CalPers sued over failure to reveal whether retirees are on disability pensions

By John Breslin | Sep 27, 2018

California's largest pension system is being sued over its failure to list whether its members have retired on a disability pension.

Transparent California, a database run by Nevada Policy Research Institute (NPRI), filed the suit against public employee pension fund CalPers..

Members are designated service, disabled, and industrial, or work-related, disability under the retirement system. Those with an industrial disability pension are tax exempt.

The problem of disability fraud has plagued California's public pension systems for decades, costing taxpayers untold millions," NPRI said in a press release following the filing of the suit on Sacramento Superior Court.

It continued, "Yet the fund, which manages over $300 billion in assets and receives nearly $20 billion annually from California taxpayers and public employees, has inexplicably refused to disclose the very information necessary to identify such cases of potential abuse."

“We have a long and successful history of exposing disability fraud wherever and whenever we uncover it,” said Matthew Jacobs, CalPERS’ general counsel, told the Sacramento Bee.

“But we are equally committed to protecting the privacy of our members’ health information.”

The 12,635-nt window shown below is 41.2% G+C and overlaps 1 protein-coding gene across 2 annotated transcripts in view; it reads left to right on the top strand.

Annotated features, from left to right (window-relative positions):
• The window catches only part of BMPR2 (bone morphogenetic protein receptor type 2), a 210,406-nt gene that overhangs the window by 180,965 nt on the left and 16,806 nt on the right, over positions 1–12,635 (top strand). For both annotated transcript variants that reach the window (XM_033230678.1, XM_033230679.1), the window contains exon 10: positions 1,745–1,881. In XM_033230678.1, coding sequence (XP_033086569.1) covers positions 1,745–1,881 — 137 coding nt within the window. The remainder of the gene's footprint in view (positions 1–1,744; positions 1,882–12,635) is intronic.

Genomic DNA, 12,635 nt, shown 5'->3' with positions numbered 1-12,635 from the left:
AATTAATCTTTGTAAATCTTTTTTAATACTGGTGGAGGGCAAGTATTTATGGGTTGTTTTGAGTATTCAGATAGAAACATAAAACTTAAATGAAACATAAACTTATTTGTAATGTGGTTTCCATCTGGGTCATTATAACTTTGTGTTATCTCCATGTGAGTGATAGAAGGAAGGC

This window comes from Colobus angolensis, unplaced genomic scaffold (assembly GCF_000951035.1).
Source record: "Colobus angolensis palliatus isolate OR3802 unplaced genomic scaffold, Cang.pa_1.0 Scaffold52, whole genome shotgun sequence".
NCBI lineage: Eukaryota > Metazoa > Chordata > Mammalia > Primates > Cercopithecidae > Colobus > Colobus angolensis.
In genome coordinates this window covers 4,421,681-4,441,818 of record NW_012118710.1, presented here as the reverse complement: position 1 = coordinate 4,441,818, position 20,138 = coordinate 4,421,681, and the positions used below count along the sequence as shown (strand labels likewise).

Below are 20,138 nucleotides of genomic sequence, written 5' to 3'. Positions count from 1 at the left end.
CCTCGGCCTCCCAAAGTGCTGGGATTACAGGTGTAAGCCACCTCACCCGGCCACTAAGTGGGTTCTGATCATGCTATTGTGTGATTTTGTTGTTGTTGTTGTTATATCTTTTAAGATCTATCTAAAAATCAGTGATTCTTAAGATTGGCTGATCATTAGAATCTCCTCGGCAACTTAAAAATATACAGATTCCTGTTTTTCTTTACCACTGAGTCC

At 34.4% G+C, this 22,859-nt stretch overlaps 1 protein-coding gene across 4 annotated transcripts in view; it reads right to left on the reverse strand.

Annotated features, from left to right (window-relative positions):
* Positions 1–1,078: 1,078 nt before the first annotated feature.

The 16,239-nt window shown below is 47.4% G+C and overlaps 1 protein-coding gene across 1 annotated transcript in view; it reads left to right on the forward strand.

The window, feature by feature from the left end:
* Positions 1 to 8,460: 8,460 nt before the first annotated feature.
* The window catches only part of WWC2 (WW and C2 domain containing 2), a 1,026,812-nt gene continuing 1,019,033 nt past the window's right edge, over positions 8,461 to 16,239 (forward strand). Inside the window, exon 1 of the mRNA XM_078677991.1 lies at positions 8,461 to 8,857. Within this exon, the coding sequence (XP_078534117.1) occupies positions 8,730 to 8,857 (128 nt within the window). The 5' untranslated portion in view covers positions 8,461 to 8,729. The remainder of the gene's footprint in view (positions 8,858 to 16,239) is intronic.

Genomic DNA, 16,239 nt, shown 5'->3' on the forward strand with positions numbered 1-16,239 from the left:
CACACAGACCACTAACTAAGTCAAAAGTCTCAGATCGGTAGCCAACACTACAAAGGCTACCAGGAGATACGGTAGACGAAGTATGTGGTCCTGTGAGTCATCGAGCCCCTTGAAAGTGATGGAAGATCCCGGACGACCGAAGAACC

The case taken by Transparent California dates back to a request for records in December 2016. It wanted to know the amount and types of benefits of each retiree, along with other data.

Court documents reveal that CalPERS delivered most of the information requested in July the following year. But it is claimed it repeatedly denied the request for information on the designation of the retiree as service, disability or industrial disability.

According to the complaint filed in the Sacramento, Transparent California was told those records that may reveal whether a member retired due to disability, or is currently so, are confidential and an unwarranted invasion of privacy.

CalPERS, the lawsuit states, "has consistently indicated" that it was not prepared to release the data. 

"CalPERS' claimed sensitivity of information pertaining to the benefit 'type' (disability or service) is untenable because hearings related to appeals of denial of disability pensions are public hearings and recorded for broadcast," according to court documents.

Steven Greenhut, western region director of the R Street Institute, a conservative think tank, said the open government Brown Act does not allow CalPERS to pick and choose what information it releases.

"CalPERS should live up to the spirit of the state's historic open-government laws and hand over the information requested by the Nevada Policy Research Institute lawsuit," Greenhut wrote in a post first published by the California Policy Center. 

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